This extended to exporting sport to wherever people might pay gate money.
Naturally, Ireland was influenced by this process. The ‘most dangerous’ sport in the world was hailed by the Irish Independent in May 1913 when it announced that the newest sporting craze to cross the Atlantic was polo played with ‘armoured motor cars’.
An American entrepreneur, RC Klegin, was behind the venture: “It is just the most thrilling spectacle you can imagine. Do we often have smashes? A good game is a series of smashes. Think of two cars rushing at each other from opposite ends of an 800-yard ground to reach the ball. When they meet over the ball, I think you may say that there is a kind of upset!”
More enduring was the arrival of greyhound racing. The idea of racing dogs around an enclosed track in pursuit of an electric hare spread from America across Britain and Ireland in the 1920s; it was adopted with immediate and considerable relish.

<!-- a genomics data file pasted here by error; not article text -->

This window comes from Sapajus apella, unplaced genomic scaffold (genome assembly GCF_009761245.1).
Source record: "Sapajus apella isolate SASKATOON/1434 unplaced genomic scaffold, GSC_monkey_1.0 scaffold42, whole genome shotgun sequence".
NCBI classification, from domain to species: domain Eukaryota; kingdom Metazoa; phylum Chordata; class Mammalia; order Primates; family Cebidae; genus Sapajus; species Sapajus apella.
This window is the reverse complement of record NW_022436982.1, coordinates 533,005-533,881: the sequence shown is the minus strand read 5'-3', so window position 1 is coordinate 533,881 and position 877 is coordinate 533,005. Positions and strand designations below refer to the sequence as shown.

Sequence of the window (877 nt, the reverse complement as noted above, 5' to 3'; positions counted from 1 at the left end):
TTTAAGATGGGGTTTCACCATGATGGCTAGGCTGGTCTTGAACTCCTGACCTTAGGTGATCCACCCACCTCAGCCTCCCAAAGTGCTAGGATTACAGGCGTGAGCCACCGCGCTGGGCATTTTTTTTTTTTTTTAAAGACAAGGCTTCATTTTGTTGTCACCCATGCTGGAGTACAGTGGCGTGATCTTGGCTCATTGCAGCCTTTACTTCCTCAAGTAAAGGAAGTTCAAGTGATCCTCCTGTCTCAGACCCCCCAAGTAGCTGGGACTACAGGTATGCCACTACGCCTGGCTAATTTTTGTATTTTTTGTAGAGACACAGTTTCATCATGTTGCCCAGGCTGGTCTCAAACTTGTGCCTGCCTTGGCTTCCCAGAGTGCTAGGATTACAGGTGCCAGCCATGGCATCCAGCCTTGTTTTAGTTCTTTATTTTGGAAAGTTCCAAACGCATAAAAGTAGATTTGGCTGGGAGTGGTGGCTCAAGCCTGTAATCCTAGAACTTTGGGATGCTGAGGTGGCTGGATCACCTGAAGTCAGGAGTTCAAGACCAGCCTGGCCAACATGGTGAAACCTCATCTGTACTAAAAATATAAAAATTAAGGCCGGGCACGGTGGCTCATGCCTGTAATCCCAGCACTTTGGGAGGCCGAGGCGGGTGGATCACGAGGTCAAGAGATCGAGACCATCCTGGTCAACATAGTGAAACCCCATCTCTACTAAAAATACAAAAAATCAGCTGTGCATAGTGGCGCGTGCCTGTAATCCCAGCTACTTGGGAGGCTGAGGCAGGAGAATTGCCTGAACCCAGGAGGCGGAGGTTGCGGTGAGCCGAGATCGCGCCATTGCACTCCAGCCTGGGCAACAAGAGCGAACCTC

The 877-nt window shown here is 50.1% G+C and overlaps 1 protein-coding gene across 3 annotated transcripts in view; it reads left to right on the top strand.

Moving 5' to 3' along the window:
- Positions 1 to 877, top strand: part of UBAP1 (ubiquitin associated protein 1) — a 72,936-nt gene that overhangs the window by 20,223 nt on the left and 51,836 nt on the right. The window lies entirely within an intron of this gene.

In 1927, tracks were opened in Dublin (10,000 people were thought to have attended the opening night at Shelbourne Park), Belfast and Cork.
These were quickly followed by tracks at Limerick and Waterford. Huge crowds came to the races, drawn by the excitement of watching dogs race under lights and drawn, too, by the opportunity to gamble.
A more recent example centres on the growth of basketball and the various ways in which it has thrived in Ireland. The erection of basketball hoops in city playgrounds, in schoolyards and, ultimately, to the walls of family houses has allowed for everything from pick-up games to one-on-one to solitary shooting.